Reviewed by Suzanne Petrofsky, Library Assistant
The 2019 film Judy is an excellent drama that traces the last performing days of the legendary singer and actress Judy Garland. The film opens with a flashback to Judy’s teen years, as she prepares for the lead in The Wizard of Oz. Judy was under a lot of pressure at the time, being forced to work 18-hour days and take pills to make her sleep, wake her up, and keep her from being hungry so she would meet others’ expectations, including MGM’s studio manager Louis B. Mayer, who harangued her about her weight. There are flashbacks throughout the film that provide insight into how Judy developed so many problems and insecurities as she grew older.
The first scene transitions to 1968, with Judy (Renée Zellweger) stepping onstage with her young children Lorna and Joey, a performance for which Judy is paid a paltry $150. When they arrive back at Judy’s hotel, they discover Judy has been kicked out of her room for nonpayment. She is forced to take the kids to their father Sidney Luft’s (Rufus Sewell) home for the night, where she must leave them for a more stable existence.
In the morning, the reality of her financial crisis sets in, and, after meeting with her manager, Judy agrees to a series of well-paying concerts in London, where she is still in high demand as a singer. The movie focuses on this five-week period and Judy’s manic ups and downs, where on some nights she garners standing ovations and on others she has food thrown at her. One night, she collapses onstage and is unable to continue. Longtime boyfriend Mickey Deans (Finn Wittrock) shows up in the middle of it all, and Judy embarks on her fifth rocky marriage at a time when she is consumed by problems with drugs, alcohol, and mental instability.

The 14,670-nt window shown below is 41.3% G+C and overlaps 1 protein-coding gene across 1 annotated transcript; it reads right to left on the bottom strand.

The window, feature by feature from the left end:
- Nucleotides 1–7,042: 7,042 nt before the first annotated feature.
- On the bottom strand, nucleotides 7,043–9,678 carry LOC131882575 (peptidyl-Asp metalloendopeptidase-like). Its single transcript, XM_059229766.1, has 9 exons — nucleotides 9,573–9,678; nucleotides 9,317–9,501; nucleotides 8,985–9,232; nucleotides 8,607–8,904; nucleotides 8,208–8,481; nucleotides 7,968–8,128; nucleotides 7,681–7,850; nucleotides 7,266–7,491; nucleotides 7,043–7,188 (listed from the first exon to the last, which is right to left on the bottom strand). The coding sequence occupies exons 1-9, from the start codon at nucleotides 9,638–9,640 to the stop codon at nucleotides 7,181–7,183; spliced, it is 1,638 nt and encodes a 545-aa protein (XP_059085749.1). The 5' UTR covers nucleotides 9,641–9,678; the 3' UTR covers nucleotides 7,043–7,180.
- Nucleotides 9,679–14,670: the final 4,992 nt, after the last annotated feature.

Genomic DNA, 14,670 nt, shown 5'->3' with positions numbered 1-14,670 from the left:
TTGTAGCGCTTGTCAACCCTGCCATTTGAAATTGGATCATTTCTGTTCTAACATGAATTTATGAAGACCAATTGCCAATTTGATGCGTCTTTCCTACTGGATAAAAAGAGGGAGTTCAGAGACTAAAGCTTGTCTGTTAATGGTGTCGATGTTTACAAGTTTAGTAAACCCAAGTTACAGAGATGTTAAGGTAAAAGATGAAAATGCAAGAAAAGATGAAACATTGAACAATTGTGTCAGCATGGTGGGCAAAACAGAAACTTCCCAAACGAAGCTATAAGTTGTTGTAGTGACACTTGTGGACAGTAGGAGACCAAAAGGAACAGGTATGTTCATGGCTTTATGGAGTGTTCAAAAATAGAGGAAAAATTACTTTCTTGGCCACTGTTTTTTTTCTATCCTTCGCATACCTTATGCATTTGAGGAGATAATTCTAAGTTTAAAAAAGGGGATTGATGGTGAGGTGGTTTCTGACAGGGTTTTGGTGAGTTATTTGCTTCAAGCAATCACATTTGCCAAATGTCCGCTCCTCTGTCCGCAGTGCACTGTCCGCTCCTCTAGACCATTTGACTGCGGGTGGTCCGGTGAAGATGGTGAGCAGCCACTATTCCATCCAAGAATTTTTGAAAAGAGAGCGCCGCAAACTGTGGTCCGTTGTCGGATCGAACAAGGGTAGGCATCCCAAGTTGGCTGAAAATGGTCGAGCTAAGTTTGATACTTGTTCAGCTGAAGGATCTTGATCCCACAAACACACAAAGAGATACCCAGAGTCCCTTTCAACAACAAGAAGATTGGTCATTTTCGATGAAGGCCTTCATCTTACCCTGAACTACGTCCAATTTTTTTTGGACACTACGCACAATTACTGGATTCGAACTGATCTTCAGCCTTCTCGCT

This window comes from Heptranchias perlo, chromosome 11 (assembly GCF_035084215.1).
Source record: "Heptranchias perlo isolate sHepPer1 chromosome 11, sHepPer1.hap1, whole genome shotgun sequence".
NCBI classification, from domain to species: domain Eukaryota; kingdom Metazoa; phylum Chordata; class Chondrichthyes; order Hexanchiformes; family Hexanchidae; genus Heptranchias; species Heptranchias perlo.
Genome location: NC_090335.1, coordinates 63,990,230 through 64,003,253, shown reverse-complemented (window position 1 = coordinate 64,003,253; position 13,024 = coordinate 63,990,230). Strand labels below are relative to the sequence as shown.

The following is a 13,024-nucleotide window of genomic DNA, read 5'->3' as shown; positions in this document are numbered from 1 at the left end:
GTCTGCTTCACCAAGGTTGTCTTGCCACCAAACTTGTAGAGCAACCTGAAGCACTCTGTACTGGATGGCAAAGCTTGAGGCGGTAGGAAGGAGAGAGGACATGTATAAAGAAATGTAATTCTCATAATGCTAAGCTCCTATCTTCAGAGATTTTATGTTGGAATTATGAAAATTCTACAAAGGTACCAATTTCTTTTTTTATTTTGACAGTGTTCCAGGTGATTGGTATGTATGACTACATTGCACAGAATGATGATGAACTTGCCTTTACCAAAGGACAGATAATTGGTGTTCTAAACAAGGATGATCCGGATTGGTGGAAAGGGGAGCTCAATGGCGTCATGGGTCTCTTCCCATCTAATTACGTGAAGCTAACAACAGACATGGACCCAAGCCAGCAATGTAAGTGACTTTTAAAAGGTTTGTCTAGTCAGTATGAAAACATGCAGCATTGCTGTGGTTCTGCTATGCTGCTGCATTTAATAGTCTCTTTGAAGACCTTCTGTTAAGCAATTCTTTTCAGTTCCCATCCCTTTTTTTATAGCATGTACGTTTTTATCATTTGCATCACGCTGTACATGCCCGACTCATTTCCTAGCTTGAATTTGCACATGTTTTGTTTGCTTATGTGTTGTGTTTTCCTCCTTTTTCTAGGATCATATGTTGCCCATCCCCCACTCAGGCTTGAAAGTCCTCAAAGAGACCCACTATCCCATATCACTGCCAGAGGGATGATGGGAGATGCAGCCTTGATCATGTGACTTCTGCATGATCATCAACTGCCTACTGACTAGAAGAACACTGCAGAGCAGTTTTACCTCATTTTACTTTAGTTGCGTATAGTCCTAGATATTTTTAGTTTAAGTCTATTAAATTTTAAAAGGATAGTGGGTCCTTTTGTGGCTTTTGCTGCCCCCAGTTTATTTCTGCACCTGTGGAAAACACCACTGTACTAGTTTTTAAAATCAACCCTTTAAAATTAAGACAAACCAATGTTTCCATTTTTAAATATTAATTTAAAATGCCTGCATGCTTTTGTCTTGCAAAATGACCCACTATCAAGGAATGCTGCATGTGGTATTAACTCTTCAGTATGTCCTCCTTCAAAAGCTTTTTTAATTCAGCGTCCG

The movie shows a performer on a downward slide, the antithesis to Judy’s character in the 1954 award-winning film A Star Is Born. The acting is stellar, and, along with performing all the songs in the film, Zellweger won an Oscar. Although the plot wanders and flounders a bit, with some historical inaccuracies included, overall, Judy is a film well worth seeing for its depiction of a woman with a troubled mind but a heart of gold.
Borrow it today from Herrick Library through Curbside Pickup.